How a Computer Repair Shop Makes Money on Used Electronics

As many areas enforce a law that prohibits the discard of electronics due to the mixture of using potentially hazardous materials and precious metals, many computer repair locations will offer a recycling service. While these services may seem perfectly legitimate on the surface, some of them make quite a bit of money due to the fact that throwing out these materials could net a fine for the perpetrator. Because the average person doesn’t know better, computer repair shops are in prime position to take advantage of the situation. How do these establishments clean up on trashed electronics?

1. Fees – Many computer repairs shops will offer to recycle your unwanted, broken and used electronics for a fee. Although this fee is usually nominal, laws of your area may prompt you to pay them in order to get rid of something that is just taking up room. Some of these fees can be as high as $25 or more to allow you to drop off a broken down computer system or television set. Now that you are rid of what you believed to be junk and have paid the $25 fee, what becomes of the item? Are computer repair shops exempt from the laws that prevent you from throwing a broken monitor in the dumpster? No.

2. The Recycling Process – Inside any electronics device is a cornucopia of recyclable materials. In a computer system, it is common to see various amounts of precious metals and recyclables that can net quite a bit of money if sold in bulk. These electronics are broken down to the basic parts and recycled to proper locations. In reality, the only part of a computer system that doesn’t have potential to pay dividends is the plastic it may contain. Otherwise, all of these can be recycled for money:

  • Metal cases
  • Hard drives, motherboards, RAM, CD ROMs and any other component with a PCB
  • Aluminum and copper heat sinks
  • Processors

By stripping these components out of a computer, the repair shop can then recycle them to proper locations in order to make additional money. In essence, you just paid the shop to make more money.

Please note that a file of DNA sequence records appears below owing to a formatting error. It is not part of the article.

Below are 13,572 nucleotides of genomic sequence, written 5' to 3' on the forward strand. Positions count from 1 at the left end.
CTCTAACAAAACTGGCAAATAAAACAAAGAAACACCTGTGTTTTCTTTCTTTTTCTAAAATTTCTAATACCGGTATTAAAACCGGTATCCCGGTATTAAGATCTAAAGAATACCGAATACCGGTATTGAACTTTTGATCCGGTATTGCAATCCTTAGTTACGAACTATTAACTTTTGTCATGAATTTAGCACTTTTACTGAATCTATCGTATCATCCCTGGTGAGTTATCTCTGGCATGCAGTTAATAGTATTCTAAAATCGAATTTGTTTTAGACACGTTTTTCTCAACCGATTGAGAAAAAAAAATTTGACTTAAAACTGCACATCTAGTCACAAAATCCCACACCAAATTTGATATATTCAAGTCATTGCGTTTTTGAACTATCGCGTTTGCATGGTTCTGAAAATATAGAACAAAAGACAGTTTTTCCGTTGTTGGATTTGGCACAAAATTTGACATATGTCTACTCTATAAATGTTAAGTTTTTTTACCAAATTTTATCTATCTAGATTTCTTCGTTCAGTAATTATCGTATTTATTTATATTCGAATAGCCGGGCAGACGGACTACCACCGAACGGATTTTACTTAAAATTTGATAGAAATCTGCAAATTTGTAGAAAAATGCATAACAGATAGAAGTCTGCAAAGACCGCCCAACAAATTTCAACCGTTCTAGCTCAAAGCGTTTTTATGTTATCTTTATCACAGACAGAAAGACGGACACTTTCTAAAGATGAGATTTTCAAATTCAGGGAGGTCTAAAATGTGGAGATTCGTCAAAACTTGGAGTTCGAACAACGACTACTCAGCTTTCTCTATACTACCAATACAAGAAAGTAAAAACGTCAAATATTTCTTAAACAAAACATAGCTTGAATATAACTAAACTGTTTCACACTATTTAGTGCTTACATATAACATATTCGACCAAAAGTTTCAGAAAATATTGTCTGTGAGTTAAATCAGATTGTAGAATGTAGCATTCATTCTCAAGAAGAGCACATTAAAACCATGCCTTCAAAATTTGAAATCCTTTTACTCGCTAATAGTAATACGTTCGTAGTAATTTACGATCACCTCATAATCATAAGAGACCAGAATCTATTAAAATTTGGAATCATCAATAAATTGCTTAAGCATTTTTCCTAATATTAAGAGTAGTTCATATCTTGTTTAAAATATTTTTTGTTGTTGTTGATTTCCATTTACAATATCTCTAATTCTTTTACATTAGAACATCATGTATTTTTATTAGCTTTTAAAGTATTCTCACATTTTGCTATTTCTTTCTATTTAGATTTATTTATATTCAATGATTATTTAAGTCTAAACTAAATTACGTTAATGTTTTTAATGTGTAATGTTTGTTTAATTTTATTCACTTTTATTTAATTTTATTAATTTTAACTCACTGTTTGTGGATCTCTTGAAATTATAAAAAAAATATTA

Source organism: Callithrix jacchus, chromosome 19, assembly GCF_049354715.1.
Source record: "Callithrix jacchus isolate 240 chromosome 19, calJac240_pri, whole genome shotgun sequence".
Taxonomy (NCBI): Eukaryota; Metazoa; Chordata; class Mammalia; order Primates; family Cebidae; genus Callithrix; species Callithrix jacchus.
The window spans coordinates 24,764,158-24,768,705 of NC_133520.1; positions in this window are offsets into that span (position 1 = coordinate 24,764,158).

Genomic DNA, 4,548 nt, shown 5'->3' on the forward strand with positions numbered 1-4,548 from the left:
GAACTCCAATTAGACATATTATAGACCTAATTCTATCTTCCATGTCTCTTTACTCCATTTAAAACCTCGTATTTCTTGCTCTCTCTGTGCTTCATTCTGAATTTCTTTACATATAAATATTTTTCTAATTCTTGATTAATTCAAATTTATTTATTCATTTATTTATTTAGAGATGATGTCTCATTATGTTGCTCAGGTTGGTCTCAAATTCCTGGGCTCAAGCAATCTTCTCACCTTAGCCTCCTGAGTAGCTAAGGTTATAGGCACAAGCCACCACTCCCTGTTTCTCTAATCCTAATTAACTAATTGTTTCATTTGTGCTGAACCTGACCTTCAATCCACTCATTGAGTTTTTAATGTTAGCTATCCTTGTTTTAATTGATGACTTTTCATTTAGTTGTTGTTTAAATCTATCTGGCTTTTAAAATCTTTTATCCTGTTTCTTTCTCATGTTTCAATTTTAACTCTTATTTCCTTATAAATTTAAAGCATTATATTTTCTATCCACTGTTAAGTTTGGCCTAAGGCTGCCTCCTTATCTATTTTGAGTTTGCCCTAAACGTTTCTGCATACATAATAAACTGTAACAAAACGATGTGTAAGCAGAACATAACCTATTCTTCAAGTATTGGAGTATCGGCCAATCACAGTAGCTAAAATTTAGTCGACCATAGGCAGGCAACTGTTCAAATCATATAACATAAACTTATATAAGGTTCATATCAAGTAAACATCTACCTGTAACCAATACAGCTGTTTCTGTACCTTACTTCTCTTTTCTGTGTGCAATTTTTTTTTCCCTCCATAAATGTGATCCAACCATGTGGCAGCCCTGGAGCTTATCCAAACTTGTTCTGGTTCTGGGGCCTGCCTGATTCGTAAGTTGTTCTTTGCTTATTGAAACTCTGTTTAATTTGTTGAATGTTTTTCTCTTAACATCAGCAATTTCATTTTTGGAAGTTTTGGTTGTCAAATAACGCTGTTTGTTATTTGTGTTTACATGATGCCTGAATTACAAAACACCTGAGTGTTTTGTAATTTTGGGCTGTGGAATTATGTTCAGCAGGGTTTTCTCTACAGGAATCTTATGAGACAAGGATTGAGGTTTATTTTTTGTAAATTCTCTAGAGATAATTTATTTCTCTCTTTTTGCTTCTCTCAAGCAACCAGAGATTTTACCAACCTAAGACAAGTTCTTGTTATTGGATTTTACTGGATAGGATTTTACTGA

3. Offset of Labor – Some computer repair shops will claim that the fee is to offset the man-hours it takes in order to strip a device. However, something is wrong with the technician if it takes them longer than 10 minutes to strip a computer. Once these parts are torn out, they are literally thrown into a box and shipped out. This process takes another five minutes. With the fees you paid and the time it takes to strip a computer, you just paid the repair shop $100 per hour. Since I used to work in one of these establishments, I know how long it takes. However, the shop I worked at didn’t require a fee for recycling people’s broken electronics.

4. The Payout – There are many companies that anyone can find on the Internet that will pay for various electronic components. These payouts will vary according to the weight of the box and its contents. In Golden, Colorado, there is a company that has a detailed list of what it will pay for recycling each component. Since computer repair shops can accumulate a great amount of unwanted devices, this payout can become quite profitable over time.
While it may seem like a service for the public, computer repair shops that offer to take your broken goods for a fee can make a decent amount of money from stripping those components. If you have the inclination to do this yourself, realize that in order to make any real money from the experience you have to ship the materials in bulk. Otherwise, it would be akin to walking into an aluminum recycling plant with a single pop can.

Ken Myers is the founder of & has learned over the years the importance of focusing on what the customer is looking for and literally serving it to them. He doesn’t try to create a need, instead he tries to satisfy the existing demand for information on products and services.